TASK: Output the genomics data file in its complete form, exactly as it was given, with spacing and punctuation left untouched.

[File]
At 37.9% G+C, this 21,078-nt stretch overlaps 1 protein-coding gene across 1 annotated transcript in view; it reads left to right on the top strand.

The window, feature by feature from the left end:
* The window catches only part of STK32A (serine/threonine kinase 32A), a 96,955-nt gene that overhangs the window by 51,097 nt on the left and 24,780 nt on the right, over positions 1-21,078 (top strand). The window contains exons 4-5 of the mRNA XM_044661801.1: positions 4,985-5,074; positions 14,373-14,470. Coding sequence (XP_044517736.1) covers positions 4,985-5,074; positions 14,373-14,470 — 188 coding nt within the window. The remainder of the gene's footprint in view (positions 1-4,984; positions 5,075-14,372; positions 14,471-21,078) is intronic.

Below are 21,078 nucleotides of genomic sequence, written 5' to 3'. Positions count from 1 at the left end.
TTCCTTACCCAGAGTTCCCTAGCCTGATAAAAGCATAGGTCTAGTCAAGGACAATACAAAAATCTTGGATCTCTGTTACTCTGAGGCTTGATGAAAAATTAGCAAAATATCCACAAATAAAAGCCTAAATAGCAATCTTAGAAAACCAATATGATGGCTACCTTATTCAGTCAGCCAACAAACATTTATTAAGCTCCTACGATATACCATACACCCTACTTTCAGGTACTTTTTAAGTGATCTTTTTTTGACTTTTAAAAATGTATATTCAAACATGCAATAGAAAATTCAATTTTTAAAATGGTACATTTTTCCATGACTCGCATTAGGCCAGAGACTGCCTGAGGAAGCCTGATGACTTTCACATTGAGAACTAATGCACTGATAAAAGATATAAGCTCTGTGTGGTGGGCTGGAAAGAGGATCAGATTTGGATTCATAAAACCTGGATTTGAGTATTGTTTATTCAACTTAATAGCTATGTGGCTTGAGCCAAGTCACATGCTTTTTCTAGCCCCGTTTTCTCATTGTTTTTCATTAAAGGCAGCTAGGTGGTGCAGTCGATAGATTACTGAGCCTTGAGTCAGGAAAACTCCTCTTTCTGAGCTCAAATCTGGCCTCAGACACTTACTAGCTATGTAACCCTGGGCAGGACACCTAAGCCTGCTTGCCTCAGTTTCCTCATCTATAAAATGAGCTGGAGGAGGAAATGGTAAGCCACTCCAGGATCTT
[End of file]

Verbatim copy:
At 37.9% G+C, this 21,078-nt stretch overlaps 1 protein-coding gene across 1 annotated transcript in view; it reads left to right on the top strand.

The window, feature by feature from the left end:
* The window catches only part of STK32A (serine/threonine kinase 32A), a 96,955-nt gene that overhangs the window by 51,097 nt on the left and 24,780 nt on the right, over positions 1-21,078 (top strand). The window contains exons 4-5 of the mRNA XM_044661801.1: positions 4,985-5,074; positions 14,373-14,470. Coding sequence (XP_044517736.1) covers positions 4,985-5,074; positions 14,373-14,470 — 188 coding nt within the window. The remainder of the gene's footprint in view (positions 1-4,984; positions 5,075-14,372; positions 14,471-21,078) is intronic.

Below are 21,078 nucleotides of genomic sequence, written 5' to 3'. Positions count from 1 at the left end.
TTCCTTACCCAGAGTTCCCTAGCCTGATAAAAGCATAGGTCTAGTCAAGGACAATACAAAAATCTTGGATCTCTGTTACTCTGAGGCTTGATGAAAAATTAGCAAAATATCCACAAATAAAAGCCTAAATAGCAATCTTAGAAAACCAATATGATGGCTACCTTATTCAGTCAGCCAACAAACATTTATTAAGCTCCTACGATATACCATACACCCTACTTTCAGGTACTTTTTAAGTGATCTTTTTTTGACTTTTAAAAATGTATATTCAAACATGCAATAGAAAATTCAATTTTTAAAATGGTACATTTTTCCATGACTCGCATTAGGCCAGAGACTGCCTGAGGAAGCCTGATGACTTTCACATTGAGAACTAATGCACTGATAAAAGATATAAGCTCTGTGTGGTGGGCTGGAAAGAGGATCAGATTTGGATTCATAAAACCTGGATTTGAGTATTGTTTATTCAACTTAATAGCTATGTGGCTTGAGCCAAGTCACATGCTTTTTCTAGCCCCGTTTTCTCATTGTTTTTCATTAAAGGCAGCTAGGTGGTGCAGTCGATAGATTACTGAGCCTTGAGTCAGGAAAACTCCTCTTTCTGAGCTCAAATCTGGCCTCAGACACTTACTAGCTATGTAACCCTGGGCAGGACACCTAAGCCTGCTTGCCTCAGTTTCCTCATCTATAAAATGAGCTGGAGGAGGAAATGGTAAGCCACTCCAGGATCTT